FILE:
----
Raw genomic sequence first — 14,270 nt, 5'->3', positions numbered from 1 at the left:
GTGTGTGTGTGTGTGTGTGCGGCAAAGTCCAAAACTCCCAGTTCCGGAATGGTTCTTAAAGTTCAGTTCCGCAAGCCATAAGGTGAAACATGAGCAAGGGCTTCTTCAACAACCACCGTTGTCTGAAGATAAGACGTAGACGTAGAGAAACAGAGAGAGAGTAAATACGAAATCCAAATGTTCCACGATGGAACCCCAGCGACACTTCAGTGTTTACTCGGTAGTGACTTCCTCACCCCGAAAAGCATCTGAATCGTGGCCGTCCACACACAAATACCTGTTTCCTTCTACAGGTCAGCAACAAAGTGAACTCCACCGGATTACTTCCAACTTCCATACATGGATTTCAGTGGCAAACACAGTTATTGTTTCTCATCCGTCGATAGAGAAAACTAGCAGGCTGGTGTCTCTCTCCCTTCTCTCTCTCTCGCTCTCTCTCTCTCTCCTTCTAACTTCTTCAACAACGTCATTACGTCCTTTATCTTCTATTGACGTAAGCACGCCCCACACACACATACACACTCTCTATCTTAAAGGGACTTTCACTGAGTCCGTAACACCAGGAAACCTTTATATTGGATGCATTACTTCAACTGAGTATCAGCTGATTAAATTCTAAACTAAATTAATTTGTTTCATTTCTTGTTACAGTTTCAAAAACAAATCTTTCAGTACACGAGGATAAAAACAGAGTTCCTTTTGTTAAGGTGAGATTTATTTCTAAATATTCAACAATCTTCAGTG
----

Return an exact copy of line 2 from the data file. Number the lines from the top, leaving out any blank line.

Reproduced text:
GTGTGTGTGTGTGTGTGTGCGGCAAAGTCCAAAACTCCCAGTTCCGGAATGGTTCTTAAAGTTCAGTTCCGCAAGCCATAAGGTGAAACATGAGCAAGGGCTTCTTCAACAACCACCGTTGTCTGAAGATAAGACGTAGACGTAGAGAAACAGAGAGAGAGTAAATACGAAATCCAAATGTTCCACGATGGAACCCCAGCGACACTTCAGTGTTTACTCGGTAGTGACTTCCTCACCCCGAAAAGCATCTGAATCGTGGCCGTCCACACACAAATACCTGTTTCCTTCTACAGGTCAGCAACAAAGTGAACTCCACCGGATTACTTCCAACTTCCATACATGGATTTCAGTGGCAAACACAGTTATTGTTTCTCATCCGTCGATAGAGAAAACTAGCAGGCTGGTGTCTCTCTCCCTTCTCTCTCTCTCGCTCTCTCTCTCTCTCCTTCTAACTTCTTCAACAACGTCATTACGTCCTTTATCTTCTATTGACGTAAGCACGCCCCACACACACATACACACTCTCTATCTTAAAGGGACTTTCACTGAGTCCGTAACACCAGGAAACCTTTATATTGGATGCATTACTTCAACTGAGTATCAGCTGATTAAATTCTAAACTAAATTAATTTGTTTCATTTCTTGTTACAGTTTCAAAAACAAATCTTTCAGTACACGAGGATAAAAACAGAGTTCCTTTTGTTAAGGTGAGATTTATTTCTAAATATTCAACAATCTTCAGTG